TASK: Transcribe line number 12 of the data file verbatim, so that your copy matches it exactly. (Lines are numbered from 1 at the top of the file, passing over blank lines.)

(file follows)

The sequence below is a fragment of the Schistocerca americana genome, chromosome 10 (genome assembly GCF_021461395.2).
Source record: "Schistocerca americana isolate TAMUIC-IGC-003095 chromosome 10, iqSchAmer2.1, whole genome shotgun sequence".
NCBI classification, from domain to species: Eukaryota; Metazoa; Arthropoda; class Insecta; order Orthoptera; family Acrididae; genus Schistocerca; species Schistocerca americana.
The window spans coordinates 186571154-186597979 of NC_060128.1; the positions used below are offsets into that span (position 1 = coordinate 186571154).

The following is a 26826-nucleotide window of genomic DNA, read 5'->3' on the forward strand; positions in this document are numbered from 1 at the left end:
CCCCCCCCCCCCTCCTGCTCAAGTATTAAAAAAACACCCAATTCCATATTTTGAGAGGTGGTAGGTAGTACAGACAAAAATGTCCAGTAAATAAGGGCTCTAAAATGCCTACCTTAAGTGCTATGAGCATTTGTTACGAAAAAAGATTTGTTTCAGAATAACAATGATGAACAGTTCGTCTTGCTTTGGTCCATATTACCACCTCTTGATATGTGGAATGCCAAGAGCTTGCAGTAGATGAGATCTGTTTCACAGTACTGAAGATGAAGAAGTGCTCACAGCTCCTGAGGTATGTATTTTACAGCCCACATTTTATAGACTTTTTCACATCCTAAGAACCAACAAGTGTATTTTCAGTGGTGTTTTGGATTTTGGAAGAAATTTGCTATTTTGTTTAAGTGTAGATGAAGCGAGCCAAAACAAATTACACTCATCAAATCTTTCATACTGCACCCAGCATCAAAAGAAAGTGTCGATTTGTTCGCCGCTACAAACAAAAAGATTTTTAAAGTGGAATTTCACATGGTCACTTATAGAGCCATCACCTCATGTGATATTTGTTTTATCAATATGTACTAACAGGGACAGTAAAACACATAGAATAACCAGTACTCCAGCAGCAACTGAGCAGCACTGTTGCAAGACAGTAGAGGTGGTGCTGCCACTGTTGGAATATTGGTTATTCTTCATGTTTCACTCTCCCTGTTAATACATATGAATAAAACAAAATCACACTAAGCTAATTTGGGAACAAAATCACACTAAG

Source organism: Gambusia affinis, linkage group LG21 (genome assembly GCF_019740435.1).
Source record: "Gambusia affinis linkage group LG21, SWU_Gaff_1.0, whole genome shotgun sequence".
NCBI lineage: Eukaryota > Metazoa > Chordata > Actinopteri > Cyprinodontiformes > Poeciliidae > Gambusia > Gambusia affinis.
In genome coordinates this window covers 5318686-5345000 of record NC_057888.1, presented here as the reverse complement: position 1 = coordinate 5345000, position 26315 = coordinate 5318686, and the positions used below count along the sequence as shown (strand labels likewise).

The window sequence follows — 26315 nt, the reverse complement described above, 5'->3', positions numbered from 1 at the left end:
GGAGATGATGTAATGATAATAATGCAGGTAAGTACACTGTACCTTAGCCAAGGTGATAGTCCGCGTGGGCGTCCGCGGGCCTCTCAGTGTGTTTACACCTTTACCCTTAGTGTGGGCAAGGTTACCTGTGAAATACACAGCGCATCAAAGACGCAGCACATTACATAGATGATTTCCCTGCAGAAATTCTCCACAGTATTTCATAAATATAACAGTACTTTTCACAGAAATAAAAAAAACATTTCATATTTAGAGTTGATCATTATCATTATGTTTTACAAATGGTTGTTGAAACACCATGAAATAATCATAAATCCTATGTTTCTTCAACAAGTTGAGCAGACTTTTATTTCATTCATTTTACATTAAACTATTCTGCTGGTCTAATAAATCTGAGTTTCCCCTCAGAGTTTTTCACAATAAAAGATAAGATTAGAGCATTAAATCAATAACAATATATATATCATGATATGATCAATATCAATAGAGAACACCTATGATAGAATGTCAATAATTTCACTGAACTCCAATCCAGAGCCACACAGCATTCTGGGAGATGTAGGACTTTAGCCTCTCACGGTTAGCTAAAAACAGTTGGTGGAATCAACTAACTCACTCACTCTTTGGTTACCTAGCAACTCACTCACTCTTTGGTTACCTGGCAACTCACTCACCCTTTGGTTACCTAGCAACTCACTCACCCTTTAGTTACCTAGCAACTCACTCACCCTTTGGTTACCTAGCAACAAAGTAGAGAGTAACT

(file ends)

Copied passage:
GGAGATGATGTAATGATAATAATGCAGGTAAGTACACTGTACCTTAGCCAAGGTGATAGTCCGCGTGGGCGTCCGCGGGCCTCTCAGTGTGTTTACACCTTTACCCTTAGTGTGGGCAAGGTTACCTGTGAAATACACAGCGCATCAAAGACGCAGCACATTACATAGATGATTTCCCTGCAGAAATTCTCCACAGTATTTCATAAATATAACAGTACTTTTCACAGAAATAAAAAAAACATTTCATATTTAGAGTTGATCATTATCATTATGTTTTACAAATGGTTGTTGAAACACCATGAAATAATCATAAATCCTATGTTTCTTCAACAAGTTGAGCAGACTTTTATTTCATTCATTTTACATTAAACTATTCTGCTGGTCTAATAAATCTGAGTTTCCCCTCAGAGTTTTTCACAATAAAAGATAAGATTAGAGCATTAAATCAATAACAATATATATATCATGATATGATCAATATCAATAGAGAACACCTATGATAGAATGTCAATAATTTCACTGAACTCCAATCCAGAGCCACACAGCATTCTGGGAGATGTAGGACTTTAGCCTCTCACGGTTAGCTAAAAACAGTTGGTGGAATCAACTAACTCACTCACTCTTTGGTTACCTAGCAACTCACTCACTCTTTGGTTACCTGGCAACTCACTCACCCTTTGGTTACCTAGCAACTCACTCACCCTTTAGTTACCTAGCAACTCACTCACCCTTTGGTTACCTAGCAACAAAGTAGAGAGTAACT